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$ \left\lfloor { - x} \right\rfloor = - \left\lfloor x \right\rfloor $ if $x \in \mathbb{Z}$ and

$ \left\lfloor { - x}\right\rfloor = - \left\lfloor x \right\rfloor -1 $ otherwise

This is an exercise from Tom Apostol's book "Calculus Volume I" section 1.11 number 4. He defined $\left\lfloor x \right\rfloor$ as the greatest integer $\leqslant x$.

I have tried it but I don't get it. Could you help me?.

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  • $\begingroup$ Direct from the definition. $\endgroup$ – OR. Jul 18 '13 at 22:06
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Use that you define $[x]$ such that $[x]\leq x<[x]+1$. Now replace this into all the statements you want to prove.

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  • $\begingroup$ Thanks. I was able to prove that with your definiton. However I think, because Apostol's definition is "the greatest integer $\leqslant x$", I must prove $\left[ x \right] \leqslant x < \left[ x \right] + 1$ as a consequence of his definition, and that $\left[ x \right]$ is unique. $\endgroup$ – ILikeMath Jul 19 '13 at 18:25
  • $\begingroup$ I think saying that $[x]$ is an integer such that $[x]\leq x <[x]+1$ is saying that it is the greatest integer $\leq x$. This is because the next integer is $[x]+1$ and you are saying that this is already strictly greater than $x$. $\endgroup$ – OR. Jul 19 '13 at 23:34
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Let, $x = y+z$ where y is an integer number and $1>z>0$. So $y = \left\lfloor x\right\rfloor$. multiplying both sides of $x = y+z$ with -1, we get,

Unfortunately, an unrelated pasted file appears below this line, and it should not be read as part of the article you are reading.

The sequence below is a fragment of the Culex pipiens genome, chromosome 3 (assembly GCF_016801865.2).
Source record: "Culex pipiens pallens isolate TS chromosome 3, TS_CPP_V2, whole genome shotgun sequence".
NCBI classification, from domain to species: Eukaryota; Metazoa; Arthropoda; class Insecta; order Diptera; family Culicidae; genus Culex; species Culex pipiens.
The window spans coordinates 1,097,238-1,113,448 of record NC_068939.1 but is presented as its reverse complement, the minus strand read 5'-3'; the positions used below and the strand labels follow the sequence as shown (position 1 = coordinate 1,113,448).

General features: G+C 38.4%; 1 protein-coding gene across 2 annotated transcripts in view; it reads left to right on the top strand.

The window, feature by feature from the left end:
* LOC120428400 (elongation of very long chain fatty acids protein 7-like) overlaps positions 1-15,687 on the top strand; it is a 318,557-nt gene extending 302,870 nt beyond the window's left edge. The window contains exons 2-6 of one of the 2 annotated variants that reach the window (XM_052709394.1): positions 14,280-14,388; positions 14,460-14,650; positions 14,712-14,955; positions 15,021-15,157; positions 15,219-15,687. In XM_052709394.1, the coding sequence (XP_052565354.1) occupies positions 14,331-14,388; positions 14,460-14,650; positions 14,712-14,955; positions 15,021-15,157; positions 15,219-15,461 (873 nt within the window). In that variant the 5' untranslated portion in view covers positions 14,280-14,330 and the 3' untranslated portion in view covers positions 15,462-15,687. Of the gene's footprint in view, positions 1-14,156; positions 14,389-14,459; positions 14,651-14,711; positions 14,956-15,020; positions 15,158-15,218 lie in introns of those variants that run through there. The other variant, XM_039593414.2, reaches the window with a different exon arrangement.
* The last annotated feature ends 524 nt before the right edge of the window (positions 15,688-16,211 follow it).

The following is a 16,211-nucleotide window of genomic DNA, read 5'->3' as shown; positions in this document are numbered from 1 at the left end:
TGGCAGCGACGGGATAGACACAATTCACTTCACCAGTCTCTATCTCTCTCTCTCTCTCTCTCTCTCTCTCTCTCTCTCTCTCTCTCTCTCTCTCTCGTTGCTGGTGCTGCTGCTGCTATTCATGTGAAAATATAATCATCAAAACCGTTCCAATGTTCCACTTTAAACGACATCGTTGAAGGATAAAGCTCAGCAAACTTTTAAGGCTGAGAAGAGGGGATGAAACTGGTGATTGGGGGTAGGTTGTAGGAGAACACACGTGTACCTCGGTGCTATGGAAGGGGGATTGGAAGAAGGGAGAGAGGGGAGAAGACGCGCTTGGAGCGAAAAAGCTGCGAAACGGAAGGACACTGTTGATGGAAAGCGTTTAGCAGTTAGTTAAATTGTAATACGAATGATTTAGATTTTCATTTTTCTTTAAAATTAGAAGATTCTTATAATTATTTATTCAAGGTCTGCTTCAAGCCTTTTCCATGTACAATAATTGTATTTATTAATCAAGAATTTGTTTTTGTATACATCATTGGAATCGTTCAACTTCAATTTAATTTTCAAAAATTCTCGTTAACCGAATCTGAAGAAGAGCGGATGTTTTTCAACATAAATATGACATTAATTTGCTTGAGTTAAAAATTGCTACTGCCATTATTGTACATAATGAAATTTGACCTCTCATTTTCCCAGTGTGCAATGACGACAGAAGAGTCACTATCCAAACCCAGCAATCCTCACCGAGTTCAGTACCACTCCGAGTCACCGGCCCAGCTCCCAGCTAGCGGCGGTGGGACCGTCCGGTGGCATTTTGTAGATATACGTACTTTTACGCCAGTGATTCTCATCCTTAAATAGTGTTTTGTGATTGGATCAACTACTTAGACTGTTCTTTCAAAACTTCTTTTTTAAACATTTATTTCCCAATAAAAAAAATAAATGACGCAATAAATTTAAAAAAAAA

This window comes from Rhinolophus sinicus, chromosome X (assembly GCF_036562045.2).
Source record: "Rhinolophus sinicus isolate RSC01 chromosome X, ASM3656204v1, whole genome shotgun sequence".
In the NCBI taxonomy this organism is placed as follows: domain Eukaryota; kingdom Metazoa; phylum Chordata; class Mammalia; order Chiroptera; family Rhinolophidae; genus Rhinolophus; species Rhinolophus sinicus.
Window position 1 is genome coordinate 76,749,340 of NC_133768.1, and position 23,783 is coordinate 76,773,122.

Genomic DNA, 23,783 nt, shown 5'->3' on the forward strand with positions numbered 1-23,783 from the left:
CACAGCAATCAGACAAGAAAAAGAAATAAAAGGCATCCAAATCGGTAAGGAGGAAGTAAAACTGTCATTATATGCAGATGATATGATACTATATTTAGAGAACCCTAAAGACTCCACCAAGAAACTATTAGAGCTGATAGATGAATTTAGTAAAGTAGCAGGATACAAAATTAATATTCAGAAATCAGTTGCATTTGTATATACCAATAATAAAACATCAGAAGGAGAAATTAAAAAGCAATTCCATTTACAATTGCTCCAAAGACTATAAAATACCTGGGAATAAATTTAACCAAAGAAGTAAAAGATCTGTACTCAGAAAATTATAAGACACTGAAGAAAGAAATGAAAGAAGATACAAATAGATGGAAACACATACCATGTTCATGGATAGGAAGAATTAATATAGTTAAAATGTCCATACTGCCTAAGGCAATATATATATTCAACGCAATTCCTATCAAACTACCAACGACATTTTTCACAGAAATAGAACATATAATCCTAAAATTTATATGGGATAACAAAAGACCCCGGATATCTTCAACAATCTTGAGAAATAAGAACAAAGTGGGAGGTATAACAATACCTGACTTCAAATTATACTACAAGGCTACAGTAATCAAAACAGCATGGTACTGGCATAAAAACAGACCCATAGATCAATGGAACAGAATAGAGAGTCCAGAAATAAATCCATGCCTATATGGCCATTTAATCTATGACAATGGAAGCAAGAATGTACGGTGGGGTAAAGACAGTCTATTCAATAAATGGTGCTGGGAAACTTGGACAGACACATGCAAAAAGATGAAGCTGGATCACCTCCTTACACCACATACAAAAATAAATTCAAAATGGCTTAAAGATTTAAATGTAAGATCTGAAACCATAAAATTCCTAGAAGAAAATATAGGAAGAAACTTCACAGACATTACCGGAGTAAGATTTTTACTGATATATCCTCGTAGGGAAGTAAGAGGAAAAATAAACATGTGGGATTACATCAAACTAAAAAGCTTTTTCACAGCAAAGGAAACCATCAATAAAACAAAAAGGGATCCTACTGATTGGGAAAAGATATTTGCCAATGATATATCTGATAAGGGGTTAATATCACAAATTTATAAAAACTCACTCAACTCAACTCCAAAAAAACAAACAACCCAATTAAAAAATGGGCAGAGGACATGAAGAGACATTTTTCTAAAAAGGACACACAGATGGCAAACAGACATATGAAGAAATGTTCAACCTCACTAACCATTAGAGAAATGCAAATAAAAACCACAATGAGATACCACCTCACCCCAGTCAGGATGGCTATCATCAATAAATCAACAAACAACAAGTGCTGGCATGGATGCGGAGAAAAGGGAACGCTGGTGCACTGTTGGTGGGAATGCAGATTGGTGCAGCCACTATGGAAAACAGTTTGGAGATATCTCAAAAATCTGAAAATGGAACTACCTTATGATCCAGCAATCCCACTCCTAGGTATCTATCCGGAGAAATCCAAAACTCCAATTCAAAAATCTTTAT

$-x=-y-z$

So $-x<-y$ and the difference between $-y$ and $-x$ is $-z$ where, $-1<z<0$ So, $\left\lfloor -z\right\rfloor=-1$. $ \left\lfloor { - x} \right\rfloor = -y-1= - \left\lfloor x \right\rfloor-1 $ as $\left\lfloor {x} \right\rfloor = y$

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Lets make 2 cases:
CASE 1 :**$ \left\lfloor { - x} \right\rfloor = - \left\lfloor x \right\rfloor $ if $x \in \mathbb{Z}$
Whenever we have an Integer inside this function it remains unchanged so bringing the minus sign out is completely legal.
**CASE 2:
$ \left\lfloor { - x}\right\rfloor = - \left\lfloor x \right\rfloor -1 $ otherwise.
We know [-x] = -x - {-x} where{.} denotes the fractional part of x
Take minus common in RHS to get [-x] = -(x+{-x})
Now we know that {-x} = 1-{x} when x is not an integer (By the very nature of{.})
Now substitute this to the above equation to get the desired result.

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  • $\begingroup$ I think the statement {-x} = 1-{x} should be proved. It does not seem different than writing without proof $\left\lfloor { - x}\right\rfloor = - \left\lfloor x \right\rfloor -1$ by the very nature of the floor function. $\endgroup$ – Taladris Jul 19 '13 at 5:04

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